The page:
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Original Issue

Make Every Pick Count

The Chiefs broke with their past to build for the future—and got some major help for right now

AFTER THE firsttwo rounds of the draft had concluded last Saturday night, Chiefs coach HermEdwards walked into his dimly lit office in Arrowhead Stadium, put away hissuit jacket and loosened his tie. Then he lowered himself onto a soft leatherchair and let out a deep sigh.

Kansas City hadjust turned good fortune, good scouting and firm conviction in its personnelevaluations into a three-pick bonanza: the consensus No. 1 defensive tackle inthe draft pool (LSU's Glenn Dorsey), the draft's top-rated guard (Virginia'sBranden Albert) and a potential impact cornerback (Virginia Tech's BrandonFlowers). It wasn't clear whether Edwards was more exhausted from the monthshe'd put into studying players or the time he'd spent kicking himself forhaving previously strayed from his core belief that the draft is the key toconstructing a winner.

He learned thatlesson while an assistant coach in Tampa Bay and adopted the philosophy in hisfirst stint as a head coach, with the Jets. But the Chiefs team he took over in2006 was loaded with veterans, and Edwards believed he could get to theplayoffs without tinkering and wanted to see what the vets could do once there.Kansas City earned a berth in the wild-card round, losing to the Colts.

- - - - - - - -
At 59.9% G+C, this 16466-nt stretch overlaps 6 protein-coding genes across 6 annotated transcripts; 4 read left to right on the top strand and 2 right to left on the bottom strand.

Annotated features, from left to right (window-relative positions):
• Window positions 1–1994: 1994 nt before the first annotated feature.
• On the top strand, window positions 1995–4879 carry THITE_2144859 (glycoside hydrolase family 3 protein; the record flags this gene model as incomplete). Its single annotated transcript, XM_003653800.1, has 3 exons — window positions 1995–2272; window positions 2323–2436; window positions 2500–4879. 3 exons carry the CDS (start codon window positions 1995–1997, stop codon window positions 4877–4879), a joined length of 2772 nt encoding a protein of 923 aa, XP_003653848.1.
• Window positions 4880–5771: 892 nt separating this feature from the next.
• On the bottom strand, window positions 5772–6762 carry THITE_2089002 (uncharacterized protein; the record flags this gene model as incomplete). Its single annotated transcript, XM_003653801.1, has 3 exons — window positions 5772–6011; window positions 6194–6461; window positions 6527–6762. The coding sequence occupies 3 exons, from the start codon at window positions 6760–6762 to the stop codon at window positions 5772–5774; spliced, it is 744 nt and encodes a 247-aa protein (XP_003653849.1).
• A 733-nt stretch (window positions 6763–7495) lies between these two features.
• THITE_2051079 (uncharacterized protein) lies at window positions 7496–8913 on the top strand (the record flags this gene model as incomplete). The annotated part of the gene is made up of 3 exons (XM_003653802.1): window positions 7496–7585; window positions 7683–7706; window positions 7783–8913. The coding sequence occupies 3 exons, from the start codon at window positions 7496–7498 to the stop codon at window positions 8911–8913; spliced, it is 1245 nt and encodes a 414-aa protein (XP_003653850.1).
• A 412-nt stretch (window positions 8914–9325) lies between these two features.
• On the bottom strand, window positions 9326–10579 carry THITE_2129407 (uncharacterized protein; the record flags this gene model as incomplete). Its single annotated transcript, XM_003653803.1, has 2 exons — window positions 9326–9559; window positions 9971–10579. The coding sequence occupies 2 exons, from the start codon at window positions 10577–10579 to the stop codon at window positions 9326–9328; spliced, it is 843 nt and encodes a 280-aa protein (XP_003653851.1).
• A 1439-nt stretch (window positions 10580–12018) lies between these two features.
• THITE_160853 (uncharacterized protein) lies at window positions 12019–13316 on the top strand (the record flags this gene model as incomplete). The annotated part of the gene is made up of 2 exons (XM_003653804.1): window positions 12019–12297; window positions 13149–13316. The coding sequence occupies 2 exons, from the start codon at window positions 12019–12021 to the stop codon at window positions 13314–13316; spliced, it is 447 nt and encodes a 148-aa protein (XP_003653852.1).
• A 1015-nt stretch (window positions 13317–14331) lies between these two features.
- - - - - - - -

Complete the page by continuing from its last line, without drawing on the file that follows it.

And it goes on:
Instead ofturning over the aging roster, Edwards tried to remake it gradually whileremaining competitive, a process that had been customary under his predecessorsin K.C. He realized he'd made a mistake after the Chiefs lost nine straight toclose 2007. When Edwards met with club chairman Clark Hunt and general managerCarl Peterson two days after the end of the season, he reiterated what he hadsaid while interviewing for the job two years earlier: Successful teams arebuilt through the draft. They agreed.

"You can't behalfway committed to this," Edwards said amidst a draft in which the Chiefsmade a dozen picks in seven rounds and came away with what they believe couldbe six or seven immediate starters. "For two years we had been kind ofcommitted, not totally committed."

The club'sreliance on veterans resulted in 13 winning seasons and nine playoffappearances in Peterson's first 18 years as G.M.—but there hasn't been apostseason win since 1993. The roster Edwards inherited and maintained was thinon good, young talent. Each April the Chiefs simply did not stay true to theirdraft board, often making reaches on players who didn't pan out and tradinghigh picks for more veterans who didn't take them deep into the postseason.

Only four ofKansas City's 24 total picks from the 2003, '04 and '05 drafts remain on theroster, and one of them is punter Dustin Colquitt. By way of comparison, theAFC West rival Chargers, who have won three of the last four division titles,have 13 of their 26 picks from those drafts.

This year theChiefs stayed true to their board. Though they had a major need at offensivetackle after allowing an AFC-high 55 sacks last year, they took Dorsey, theirhighest-rated player still available, when their turn came at No. 5. And whenthey saw Albert still available, K.C. made a deal with the Lions to move up twospots to No. 15.

"So far ithas worked out," Edwards said. "Now we've got to get them on the fieldand they've got to go play."



IN GLENN THEY TRUST Dorsey was K.C.'s top-rated player, and it didn't hesitate to take him (inset) at No. 5.



[See caption above]